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Fair Trade Movement between Developed and Developing Countries

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There have been so many attempts in assessing the functions and aims of fair– trade, World Bank, IMF and Washington Consensus in the context of development. This paper is of importance because development is so much a relevant concept not only in the field of sociology but really in every part of the world especially that of the developing ones. By means of development, fair – trade, World Bank, IMF and Washington Consensus are real opportunities to achieve development, especially among the disadvantaged nations. Review of Related Literatures This section of the paper will first present an  idea of the available pieces of literature regarding the topic under study.

The objective of this part is to offer a cursory outlook on how the range of presented information is sought to address the problem of this research. In order to grasp an understanding of what really the function of the fair – trade it serves in relation to the World Bank and International Monetary Fund. On the one hand, it is of necessity to note that the reviewed books, articles and other materials presented in this paper are not a representative of the entire array of the information regarding the topic under study.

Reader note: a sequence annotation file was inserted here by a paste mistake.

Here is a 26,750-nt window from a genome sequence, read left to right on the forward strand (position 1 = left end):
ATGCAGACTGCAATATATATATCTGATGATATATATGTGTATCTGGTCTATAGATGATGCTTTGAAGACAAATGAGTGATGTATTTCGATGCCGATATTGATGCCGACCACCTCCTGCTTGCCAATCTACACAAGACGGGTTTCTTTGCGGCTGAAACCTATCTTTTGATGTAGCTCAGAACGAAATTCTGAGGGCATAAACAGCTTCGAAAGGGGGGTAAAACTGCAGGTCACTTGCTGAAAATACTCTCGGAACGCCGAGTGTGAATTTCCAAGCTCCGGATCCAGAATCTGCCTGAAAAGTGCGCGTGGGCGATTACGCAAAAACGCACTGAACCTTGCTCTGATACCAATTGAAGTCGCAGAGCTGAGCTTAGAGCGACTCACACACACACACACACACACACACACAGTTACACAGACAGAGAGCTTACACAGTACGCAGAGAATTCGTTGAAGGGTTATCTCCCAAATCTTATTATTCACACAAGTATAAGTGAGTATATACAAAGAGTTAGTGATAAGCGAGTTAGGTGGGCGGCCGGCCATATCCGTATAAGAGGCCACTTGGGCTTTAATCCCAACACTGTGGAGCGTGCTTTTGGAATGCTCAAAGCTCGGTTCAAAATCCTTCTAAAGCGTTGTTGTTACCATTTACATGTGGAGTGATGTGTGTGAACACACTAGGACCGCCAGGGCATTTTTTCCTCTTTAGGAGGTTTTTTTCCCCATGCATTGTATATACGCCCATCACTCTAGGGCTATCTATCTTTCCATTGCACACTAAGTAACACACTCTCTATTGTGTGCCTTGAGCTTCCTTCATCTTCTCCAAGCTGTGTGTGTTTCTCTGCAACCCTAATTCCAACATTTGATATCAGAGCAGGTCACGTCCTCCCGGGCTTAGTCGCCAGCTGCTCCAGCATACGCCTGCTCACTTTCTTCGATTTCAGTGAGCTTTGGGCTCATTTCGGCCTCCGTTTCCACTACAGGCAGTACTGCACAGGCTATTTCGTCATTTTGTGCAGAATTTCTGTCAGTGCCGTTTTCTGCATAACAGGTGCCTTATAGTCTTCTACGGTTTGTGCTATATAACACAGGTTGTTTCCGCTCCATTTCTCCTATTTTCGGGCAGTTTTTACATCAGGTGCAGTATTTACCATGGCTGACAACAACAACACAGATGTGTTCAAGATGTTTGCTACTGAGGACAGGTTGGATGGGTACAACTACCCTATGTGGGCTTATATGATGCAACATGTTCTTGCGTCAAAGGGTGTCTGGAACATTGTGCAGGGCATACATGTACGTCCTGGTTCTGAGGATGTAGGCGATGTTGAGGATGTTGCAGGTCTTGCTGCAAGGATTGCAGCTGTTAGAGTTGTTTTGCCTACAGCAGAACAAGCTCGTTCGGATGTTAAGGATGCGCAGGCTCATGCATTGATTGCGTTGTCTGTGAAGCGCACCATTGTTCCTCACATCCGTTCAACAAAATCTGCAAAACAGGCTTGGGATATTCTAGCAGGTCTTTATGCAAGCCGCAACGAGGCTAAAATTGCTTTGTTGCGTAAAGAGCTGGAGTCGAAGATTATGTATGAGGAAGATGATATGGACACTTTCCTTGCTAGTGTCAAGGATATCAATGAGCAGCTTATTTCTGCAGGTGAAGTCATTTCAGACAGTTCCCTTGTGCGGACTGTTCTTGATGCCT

It is the case that the reviewer examined and presented materials serve a purposing of aiding to grasp a sociological point of view on how to understand the function of fair – trade movement in relation to the World Bank and International Monetary Fund. The World Bank and the International Monetary Funds, both the world’ s biggest source of development finance, were once initially designed to make sure that economic growth existed in all countries and likewise, to guarantee that all countries worldwide was stable in terms of financial aspects, mainly because of the impacts of World War II.

However, these two institutions have now changed its directives from the time when both the governments of the United States and the United Kingdom modified their obligations at The Bretton Woods Conference in 1944 (STWR, no date).

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